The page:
Smart Phones in Films

How much easier could life have been if John Mclane had a Smartphone?

It seems that more and more often, films are essentially taken over by product placement. There are simply too many opportunities, with films that involve high-end technology, to show off impressive products. For example, iPhones tend to dominate just about every other film to hit theatres these days, and the next James Bond installment is rumored to be breaking records for money spent on product placement, much of it likely going to impressive new cars. All of this is interesting to keep an eye on, but it also brings up a fun question with regard to films of the past: what would some older or different films be like if smart phones had been involved? By this point you’ve probably seen just about every phone available from O2 in some film or other – but how would smart phones have changes some other great films?

James Bond – Interestingly enough, the film franchise most renowned for showing off technology would probably have looked drastically different if smart phones had been popular a decade earlier than they were. Bond is always toting the latest gadgets and devices, but if he had had a smart phone in some of the 90’s Bond films, many of those gadgets would have been rendered useless, as all he needed would have been packed into a single pocket-sized smart computer!

Die Hard – Many of the problems in the Die Hard film franchise arise from difficulties in communications, and in the second film there are even issues with a need to solve trivia questions and riddles quickly. Just imagine if Bruce Willis’s character John McClane had had a smart phone in his pocket to facilitate easy contact and quick answers to pressing questions! Things certainly would have been easier for him.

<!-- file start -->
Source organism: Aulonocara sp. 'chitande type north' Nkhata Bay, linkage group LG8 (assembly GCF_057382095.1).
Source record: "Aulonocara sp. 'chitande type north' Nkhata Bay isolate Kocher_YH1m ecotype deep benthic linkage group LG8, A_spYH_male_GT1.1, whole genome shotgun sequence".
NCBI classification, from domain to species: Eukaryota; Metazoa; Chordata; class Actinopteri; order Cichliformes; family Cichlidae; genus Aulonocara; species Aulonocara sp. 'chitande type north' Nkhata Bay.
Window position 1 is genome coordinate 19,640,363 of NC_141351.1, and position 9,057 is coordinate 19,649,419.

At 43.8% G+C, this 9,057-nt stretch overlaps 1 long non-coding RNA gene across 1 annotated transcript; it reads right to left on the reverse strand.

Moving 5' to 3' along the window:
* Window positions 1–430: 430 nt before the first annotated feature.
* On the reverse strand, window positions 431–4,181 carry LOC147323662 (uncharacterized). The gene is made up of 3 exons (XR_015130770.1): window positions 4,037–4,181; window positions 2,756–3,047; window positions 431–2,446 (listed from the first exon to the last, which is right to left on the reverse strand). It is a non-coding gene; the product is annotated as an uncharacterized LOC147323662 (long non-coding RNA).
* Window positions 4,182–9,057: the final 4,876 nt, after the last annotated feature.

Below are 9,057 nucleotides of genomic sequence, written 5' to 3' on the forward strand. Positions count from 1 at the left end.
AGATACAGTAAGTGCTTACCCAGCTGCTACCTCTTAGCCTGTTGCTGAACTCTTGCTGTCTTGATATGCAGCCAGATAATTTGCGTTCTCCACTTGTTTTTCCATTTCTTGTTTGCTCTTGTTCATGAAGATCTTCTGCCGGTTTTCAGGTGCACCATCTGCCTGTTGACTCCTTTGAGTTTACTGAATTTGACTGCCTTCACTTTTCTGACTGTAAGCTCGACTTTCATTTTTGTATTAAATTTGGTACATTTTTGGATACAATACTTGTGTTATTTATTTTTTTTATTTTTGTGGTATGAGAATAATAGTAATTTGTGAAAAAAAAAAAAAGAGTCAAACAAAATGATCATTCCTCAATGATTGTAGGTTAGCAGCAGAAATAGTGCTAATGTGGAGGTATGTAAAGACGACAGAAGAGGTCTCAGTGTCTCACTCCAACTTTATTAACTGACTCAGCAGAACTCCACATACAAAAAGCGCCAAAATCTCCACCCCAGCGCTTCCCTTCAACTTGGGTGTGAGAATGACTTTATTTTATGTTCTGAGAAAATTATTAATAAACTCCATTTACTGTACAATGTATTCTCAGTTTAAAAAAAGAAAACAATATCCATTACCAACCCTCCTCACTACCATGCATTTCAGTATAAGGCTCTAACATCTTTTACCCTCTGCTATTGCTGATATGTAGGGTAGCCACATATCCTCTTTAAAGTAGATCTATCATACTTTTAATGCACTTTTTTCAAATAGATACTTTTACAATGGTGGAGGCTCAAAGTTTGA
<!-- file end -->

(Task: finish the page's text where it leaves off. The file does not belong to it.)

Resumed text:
The Departed – Even in a more modern film like The Departed, things would have changed quite a bit if smart phones had been involved. The ability people have to track, contact, and virtually spy on one another through the high level of connectivity offered by smart phones makes espionage in general more difficult, and would have posed a lot of problems for the multiple double-crossers in this film.

These are just a few examples, but it can certainly be a lot of fun to consider your favourite films from the previous decade or two with smart phone involvement. If you really want to think of something absurd you can even consider how films like Star Wars would have changed with smart phones, but that is of course getting a bit outlandish. Either way, increased product placement brings such considerations to mind.

GS Reporter: Nuge

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